The moisture sensor should be checked for operation annually and calibrated periodically for accuracy. Proper moisture readings will be essential in determining the dry yield. Even if the mass flow sensor is properly calibrated, you can still get erroneous yields if the moisture sensor is off.
When you calibrate the mass flow sensor, you should collect a grain sample and determine the grain moisture content of each sample. Be sure to use a high quality meter that has been calibrated recently. There are a number of handheld moisture meters that are portable and convenient, but they often lack in accuracy. Take the samples back to the shop or to the local elevator and have them run the samples for you. Use this data when you enter the calibration data for the mass flow sensor.
Lag time setting
Lag time is the amount of time it takes grain to flow through the combine from the header, thresher and clean grain elevator before grain starts hitting the mass flow sensor. You can count the seconds it takes from the time your header engages the crop until you start to see grain enter the bin on the combine. In many cases, it is around 12 seconds. Each machine can be different. It can also be affected by crop condition.
Your yield maps should show each pass lining up on the headland. If every other pass is longer and shorter, you probably need to adjust the lag time setting. This can also be corrected with post-processing of your data after harvest. So if you don’t get it set correctly in the combine, it can be fixed, but it is another step to do.
Header position setting
The header position setting is what tells the yield monitor to start and stop logging data points. Generally, on the headlands, you raise the header as you turn around and then lower it again as you re-engage the crop. If you set the operating height properly, the machine will automatically stop logging data points when you raise the header, then start logging again when you lower it. This will eliminate the collection of zero yield points as you turn around on the ends. This is another setting that can be fixed with post-processing of the data after harvest, but the more accurately you can operate your yield monitor in the field, the more accurate your data will be.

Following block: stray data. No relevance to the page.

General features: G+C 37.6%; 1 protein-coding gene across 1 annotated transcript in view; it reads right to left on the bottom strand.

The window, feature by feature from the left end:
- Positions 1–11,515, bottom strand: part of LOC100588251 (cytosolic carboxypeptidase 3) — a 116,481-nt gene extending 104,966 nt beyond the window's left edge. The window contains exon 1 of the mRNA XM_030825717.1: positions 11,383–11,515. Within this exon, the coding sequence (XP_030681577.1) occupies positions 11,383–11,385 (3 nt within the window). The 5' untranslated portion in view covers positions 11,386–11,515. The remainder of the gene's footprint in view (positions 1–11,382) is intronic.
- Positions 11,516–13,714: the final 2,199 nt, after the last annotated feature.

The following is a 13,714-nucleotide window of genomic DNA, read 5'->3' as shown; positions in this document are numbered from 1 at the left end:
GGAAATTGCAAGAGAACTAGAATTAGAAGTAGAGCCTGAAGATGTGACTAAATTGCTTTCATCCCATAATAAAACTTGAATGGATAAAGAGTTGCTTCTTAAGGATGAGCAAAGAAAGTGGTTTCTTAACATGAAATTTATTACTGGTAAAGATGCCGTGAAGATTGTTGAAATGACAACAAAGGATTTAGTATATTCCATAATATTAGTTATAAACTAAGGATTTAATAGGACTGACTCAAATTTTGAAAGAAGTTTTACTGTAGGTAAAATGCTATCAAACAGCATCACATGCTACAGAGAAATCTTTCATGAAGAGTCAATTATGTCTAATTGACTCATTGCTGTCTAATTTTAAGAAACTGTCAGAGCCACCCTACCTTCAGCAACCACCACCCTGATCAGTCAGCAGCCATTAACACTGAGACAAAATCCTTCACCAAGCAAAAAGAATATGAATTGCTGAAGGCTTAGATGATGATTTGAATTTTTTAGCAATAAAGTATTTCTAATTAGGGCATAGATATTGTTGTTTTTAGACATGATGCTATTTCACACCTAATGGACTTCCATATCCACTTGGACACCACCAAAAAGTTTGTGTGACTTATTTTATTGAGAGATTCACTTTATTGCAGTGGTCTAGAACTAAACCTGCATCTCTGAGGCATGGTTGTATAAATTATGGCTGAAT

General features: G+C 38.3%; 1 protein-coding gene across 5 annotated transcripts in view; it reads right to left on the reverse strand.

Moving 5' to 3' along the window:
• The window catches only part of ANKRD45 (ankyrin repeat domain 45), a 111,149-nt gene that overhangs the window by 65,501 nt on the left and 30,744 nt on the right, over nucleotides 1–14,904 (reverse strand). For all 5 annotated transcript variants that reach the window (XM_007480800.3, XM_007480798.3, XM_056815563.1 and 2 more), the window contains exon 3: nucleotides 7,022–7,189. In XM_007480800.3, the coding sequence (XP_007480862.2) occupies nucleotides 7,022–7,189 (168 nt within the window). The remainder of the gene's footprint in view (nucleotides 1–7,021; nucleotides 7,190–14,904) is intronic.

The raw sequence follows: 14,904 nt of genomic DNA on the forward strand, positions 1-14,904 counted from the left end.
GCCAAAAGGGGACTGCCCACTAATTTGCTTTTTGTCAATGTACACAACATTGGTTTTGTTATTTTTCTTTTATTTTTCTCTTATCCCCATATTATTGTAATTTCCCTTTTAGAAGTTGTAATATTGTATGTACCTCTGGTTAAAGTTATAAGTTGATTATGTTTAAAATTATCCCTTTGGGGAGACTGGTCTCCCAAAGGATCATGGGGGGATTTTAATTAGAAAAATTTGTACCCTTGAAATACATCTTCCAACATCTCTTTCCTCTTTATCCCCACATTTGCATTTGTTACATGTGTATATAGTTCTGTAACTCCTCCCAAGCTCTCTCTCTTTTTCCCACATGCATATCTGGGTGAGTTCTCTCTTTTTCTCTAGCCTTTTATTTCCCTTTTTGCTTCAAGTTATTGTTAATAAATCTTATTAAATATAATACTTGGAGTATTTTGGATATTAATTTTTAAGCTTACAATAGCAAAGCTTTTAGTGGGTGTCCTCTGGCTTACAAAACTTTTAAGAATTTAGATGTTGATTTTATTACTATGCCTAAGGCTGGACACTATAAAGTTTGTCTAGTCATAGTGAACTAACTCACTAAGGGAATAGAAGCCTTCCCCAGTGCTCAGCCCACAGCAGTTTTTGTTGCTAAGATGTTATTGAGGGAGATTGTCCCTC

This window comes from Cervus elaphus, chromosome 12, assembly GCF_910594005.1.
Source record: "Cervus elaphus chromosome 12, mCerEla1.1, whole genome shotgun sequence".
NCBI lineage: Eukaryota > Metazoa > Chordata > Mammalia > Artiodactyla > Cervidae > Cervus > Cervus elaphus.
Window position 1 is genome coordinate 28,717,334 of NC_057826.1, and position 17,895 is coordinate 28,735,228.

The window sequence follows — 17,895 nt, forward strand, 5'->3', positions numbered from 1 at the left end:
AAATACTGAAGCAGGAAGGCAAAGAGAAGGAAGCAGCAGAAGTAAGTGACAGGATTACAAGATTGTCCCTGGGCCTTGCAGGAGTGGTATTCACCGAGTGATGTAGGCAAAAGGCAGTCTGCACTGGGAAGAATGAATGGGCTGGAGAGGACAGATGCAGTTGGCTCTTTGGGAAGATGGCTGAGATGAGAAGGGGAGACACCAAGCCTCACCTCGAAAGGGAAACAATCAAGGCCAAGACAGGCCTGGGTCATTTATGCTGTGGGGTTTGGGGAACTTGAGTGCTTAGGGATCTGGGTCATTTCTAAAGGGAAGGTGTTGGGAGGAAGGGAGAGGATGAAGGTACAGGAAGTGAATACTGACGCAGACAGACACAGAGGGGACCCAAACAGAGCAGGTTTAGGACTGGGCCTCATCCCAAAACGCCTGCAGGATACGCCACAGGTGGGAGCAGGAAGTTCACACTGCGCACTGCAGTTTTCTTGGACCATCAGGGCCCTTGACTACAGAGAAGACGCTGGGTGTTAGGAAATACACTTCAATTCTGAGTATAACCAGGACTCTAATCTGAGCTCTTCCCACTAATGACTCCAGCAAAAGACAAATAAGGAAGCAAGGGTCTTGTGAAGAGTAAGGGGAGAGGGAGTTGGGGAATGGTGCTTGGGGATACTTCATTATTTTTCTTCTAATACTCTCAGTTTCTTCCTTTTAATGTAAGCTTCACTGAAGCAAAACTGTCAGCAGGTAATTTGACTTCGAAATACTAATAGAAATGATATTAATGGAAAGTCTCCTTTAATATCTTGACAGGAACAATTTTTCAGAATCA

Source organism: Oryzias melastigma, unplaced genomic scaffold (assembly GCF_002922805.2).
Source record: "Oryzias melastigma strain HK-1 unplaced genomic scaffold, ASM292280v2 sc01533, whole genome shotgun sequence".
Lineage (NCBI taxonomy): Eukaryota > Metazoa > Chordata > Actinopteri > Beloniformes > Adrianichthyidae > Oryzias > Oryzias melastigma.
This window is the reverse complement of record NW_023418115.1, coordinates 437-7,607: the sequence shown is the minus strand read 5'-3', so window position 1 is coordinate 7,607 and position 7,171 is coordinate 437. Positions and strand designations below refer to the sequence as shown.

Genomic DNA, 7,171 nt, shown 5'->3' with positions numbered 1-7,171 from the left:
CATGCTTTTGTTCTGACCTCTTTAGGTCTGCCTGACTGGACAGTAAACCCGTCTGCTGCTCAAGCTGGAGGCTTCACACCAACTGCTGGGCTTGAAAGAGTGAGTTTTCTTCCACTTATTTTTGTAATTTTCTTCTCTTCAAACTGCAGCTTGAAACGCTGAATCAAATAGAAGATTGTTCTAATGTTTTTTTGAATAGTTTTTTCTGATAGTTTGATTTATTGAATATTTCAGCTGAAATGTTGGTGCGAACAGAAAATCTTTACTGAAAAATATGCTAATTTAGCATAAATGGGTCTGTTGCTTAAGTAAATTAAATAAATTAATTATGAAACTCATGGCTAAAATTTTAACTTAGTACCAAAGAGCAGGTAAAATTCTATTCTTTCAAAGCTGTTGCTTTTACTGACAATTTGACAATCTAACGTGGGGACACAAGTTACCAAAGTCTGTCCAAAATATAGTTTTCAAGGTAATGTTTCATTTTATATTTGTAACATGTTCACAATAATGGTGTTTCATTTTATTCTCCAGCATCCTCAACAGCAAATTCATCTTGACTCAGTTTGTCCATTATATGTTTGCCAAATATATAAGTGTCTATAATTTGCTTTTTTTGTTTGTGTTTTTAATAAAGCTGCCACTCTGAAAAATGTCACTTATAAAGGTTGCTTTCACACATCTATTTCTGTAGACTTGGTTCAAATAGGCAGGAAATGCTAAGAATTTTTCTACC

Distance traveled measurement
Most yield monitors now use the GPS signal to determine distance travelled and it can be very accurate, especially with RTK systems. However, older systems used to have a backup system in case the GPS signal was poor or lost. These relied on measurements of wheel revolutions and calculated distance and speed based on wheel size. Follow your operator’s manual to properly calibrate distance measurements if you have the backup system.
Header cut width
The yield monitor uses the header width to calculate yield. Make sure you have each combine set with the proper cut width. Sometimes you will need to change headers between combines, and if they are different sizes you will need to go in and change the cut width. This usually isn’t a problem with yield monitor accuracy, but sometimes we get an operator that forgets to change the width after changing a header and part of the field will have inaccurate yield data due to the wrong cut width entered in the field.
While these are some basic yield monitor calibrations steps, see the following University of Nebraska-Lincoln Extension publications for a more detailed explanation: